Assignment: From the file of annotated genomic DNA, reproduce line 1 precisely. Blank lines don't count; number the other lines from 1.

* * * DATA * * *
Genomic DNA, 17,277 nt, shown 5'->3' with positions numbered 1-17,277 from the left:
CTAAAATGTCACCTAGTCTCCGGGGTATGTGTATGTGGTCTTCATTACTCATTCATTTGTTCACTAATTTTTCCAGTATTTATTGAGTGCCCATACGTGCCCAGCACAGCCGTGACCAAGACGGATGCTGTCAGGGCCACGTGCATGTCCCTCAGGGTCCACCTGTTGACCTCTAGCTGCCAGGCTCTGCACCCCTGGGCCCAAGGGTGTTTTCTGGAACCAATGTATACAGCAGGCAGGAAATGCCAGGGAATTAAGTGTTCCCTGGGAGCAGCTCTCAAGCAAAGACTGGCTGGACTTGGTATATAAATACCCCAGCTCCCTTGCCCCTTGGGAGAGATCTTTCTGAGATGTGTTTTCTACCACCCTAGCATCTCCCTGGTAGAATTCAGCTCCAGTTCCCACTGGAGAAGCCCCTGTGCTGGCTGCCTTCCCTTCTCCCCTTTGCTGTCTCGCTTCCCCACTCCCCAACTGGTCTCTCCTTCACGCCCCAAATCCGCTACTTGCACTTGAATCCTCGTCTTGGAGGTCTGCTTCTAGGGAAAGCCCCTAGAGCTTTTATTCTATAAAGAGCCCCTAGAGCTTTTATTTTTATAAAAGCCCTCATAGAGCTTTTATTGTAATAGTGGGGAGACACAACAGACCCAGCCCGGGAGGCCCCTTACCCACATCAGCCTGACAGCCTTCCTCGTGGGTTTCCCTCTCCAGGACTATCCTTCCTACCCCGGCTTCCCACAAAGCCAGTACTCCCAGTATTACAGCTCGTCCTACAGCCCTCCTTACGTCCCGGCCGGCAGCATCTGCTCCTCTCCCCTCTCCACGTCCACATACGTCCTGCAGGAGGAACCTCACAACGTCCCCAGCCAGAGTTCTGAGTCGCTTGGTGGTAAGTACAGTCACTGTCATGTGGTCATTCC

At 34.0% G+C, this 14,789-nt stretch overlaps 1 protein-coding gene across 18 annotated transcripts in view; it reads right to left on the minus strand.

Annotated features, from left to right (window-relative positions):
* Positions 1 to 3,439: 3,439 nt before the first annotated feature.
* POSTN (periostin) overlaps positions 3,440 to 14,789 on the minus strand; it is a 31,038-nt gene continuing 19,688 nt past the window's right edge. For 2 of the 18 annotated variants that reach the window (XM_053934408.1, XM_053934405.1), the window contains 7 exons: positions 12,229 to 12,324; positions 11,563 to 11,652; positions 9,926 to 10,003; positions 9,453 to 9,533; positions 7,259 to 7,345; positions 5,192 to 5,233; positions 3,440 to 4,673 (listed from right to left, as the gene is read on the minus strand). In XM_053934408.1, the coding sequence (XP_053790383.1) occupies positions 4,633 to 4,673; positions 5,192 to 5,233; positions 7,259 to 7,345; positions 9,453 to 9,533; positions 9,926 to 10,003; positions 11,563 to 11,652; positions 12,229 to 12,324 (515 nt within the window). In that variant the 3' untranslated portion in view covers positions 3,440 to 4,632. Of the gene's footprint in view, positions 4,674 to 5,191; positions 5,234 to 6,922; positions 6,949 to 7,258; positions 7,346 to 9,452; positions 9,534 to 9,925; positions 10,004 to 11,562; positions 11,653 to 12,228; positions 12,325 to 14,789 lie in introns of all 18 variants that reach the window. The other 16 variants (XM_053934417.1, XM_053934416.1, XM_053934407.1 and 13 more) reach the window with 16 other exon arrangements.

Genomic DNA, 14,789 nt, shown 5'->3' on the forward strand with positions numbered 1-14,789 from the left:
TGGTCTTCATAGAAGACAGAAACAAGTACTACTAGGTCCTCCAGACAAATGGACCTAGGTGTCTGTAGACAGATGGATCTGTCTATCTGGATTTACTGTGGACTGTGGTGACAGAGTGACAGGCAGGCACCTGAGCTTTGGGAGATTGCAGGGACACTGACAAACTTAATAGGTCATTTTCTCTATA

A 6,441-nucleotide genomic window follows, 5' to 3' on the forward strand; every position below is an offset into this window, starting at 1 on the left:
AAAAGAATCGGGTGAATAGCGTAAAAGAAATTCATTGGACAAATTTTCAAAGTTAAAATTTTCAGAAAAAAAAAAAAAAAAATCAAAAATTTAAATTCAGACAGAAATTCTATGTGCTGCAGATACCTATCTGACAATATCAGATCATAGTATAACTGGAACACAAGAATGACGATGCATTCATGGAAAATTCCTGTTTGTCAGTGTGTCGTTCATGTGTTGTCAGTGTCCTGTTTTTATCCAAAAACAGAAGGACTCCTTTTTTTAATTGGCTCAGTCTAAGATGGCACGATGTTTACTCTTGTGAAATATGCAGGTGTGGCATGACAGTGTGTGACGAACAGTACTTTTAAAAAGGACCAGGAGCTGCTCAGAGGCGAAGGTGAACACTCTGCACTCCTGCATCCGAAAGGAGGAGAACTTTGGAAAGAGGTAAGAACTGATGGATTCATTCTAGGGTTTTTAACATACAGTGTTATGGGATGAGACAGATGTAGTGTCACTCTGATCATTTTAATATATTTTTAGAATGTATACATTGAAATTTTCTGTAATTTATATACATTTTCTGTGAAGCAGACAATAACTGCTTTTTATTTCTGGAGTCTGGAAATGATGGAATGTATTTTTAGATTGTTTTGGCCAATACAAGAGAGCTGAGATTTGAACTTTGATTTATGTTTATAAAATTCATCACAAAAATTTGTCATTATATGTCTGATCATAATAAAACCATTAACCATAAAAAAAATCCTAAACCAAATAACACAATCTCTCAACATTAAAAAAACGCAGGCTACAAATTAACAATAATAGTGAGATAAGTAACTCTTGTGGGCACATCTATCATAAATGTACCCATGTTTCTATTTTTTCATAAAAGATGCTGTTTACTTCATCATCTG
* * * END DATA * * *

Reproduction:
Genomic DNA, 17,277 nt, shown 5'->3' with positions numbered 1-17,277 from the left: